Whenever I fly I think of you, of being drunk and dirty, of the disappointment on my father’s face. I showed up full of dog hair and whiskey. We drove to a liquor store where a bottle broke the silence. What do you think of me? You never knew me at 21. I never asked enough; you never got to tell me. The rage and hollowness that stole years from me left my coffers reserved for grief empty and inadequate. You never knew I changed from a snot-nosed kid playing in the snow to a house of cards. One whiff of rye, cracked cheap pleather, and she returns—a broken young woman flying to your funeral.
I read that there had been a terrible car accident in Livingston Parish. I know a person there—so I thought, maybe. Maybe it was her. The article said something about an upset son. She has one of those. It really could be her. I had better check to make sure she’s alright. Thank God, she’s alive and well. Though, if it was her, I could be depressed for a while. Drunk, stoned, and justified. I would make sense to other people. Don’t pretend like it’s never crossed your mind.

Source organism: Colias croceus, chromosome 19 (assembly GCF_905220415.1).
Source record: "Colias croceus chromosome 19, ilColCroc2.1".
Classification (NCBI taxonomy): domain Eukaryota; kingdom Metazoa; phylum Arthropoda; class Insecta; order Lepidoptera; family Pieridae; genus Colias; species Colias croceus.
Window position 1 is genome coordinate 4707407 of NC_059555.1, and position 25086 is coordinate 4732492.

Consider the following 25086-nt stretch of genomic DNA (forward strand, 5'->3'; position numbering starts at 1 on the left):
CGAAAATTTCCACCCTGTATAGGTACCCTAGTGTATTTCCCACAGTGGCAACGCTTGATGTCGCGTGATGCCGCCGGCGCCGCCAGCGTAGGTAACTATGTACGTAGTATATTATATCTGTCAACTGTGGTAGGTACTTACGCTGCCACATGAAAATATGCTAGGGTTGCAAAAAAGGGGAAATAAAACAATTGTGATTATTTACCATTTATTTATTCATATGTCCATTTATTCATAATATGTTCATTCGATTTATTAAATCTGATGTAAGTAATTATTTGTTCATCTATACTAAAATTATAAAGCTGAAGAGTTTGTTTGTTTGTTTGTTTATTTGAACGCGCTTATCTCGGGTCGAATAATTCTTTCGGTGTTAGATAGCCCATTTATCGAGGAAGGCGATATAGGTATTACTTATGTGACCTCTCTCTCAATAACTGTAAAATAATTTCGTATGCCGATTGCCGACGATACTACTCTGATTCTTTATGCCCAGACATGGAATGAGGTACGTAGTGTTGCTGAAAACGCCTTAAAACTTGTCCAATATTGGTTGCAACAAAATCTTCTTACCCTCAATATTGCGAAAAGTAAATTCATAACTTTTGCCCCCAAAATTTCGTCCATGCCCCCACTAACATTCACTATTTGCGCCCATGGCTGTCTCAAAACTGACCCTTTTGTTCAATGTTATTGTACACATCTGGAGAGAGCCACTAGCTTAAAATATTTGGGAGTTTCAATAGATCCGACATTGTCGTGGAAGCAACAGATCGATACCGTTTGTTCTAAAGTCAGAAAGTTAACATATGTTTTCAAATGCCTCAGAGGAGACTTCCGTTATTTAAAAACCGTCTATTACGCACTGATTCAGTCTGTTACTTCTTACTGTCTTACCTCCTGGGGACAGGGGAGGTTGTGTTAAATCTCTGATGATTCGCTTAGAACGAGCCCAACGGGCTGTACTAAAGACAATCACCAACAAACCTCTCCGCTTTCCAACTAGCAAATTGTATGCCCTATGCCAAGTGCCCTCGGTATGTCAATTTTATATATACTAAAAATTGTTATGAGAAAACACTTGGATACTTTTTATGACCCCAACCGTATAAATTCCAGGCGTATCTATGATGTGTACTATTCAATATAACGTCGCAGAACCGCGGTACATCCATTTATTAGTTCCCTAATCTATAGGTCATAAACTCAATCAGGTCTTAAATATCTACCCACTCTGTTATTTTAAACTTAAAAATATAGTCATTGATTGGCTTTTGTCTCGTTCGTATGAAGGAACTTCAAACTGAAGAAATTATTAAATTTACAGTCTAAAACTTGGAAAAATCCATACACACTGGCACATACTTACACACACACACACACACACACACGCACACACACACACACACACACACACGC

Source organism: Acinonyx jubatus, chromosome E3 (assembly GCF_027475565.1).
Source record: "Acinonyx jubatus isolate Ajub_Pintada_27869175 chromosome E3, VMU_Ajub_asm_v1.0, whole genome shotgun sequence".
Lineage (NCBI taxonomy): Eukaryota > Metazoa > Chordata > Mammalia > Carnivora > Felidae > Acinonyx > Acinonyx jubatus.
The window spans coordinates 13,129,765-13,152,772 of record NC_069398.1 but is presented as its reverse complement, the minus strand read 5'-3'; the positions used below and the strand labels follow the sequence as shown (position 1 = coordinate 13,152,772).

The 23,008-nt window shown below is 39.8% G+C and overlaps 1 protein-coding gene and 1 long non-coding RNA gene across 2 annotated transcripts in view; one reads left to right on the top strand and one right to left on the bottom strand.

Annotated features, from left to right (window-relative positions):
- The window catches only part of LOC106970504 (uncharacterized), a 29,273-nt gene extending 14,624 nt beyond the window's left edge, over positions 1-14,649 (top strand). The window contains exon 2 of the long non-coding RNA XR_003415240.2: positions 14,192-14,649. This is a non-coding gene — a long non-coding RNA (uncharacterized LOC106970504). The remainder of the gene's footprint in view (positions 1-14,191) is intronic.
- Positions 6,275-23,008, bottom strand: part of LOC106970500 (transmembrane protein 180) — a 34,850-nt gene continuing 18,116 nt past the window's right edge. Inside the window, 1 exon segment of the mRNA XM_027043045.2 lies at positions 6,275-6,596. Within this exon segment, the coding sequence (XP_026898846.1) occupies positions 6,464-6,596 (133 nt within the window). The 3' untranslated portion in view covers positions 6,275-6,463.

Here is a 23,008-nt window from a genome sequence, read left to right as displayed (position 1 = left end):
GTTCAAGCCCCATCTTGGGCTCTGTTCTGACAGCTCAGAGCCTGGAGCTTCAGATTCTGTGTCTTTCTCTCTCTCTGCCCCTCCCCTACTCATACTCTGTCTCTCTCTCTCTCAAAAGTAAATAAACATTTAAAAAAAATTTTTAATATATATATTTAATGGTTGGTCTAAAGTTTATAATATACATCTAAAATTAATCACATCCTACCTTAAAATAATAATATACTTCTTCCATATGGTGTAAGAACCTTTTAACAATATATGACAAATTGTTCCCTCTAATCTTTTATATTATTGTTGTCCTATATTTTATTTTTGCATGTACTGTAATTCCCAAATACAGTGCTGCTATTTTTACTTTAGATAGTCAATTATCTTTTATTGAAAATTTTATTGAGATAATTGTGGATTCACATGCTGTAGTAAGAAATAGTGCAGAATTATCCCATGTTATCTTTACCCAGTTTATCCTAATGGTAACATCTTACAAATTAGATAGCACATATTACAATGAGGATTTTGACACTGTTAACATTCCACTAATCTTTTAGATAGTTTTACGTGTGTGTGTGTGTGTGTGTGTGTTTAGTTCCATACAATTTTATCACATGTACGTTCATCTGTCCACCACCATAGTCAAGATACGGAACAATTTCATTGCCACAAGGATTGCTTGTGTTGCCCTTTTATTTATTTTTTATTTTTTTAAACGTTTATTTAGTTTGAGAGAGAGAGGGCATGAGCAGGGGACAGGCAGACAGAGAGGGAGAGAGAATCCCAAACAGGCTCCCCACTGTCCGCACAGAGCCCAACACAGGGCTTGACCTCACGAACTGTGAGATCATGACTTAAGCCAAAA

Melissa Levine writes short fiction and poetry. Her short fiction piece ‘Mimosa’ was published in Typishly. Levine received her BA and MAT from Louisiana State University in English Literature and Secondary English Teaching, respectively. Her research focused on Trauma Theory in literature classrooms, and she currently teaches secondary English. Find her on Tumblr as levinewriteslit.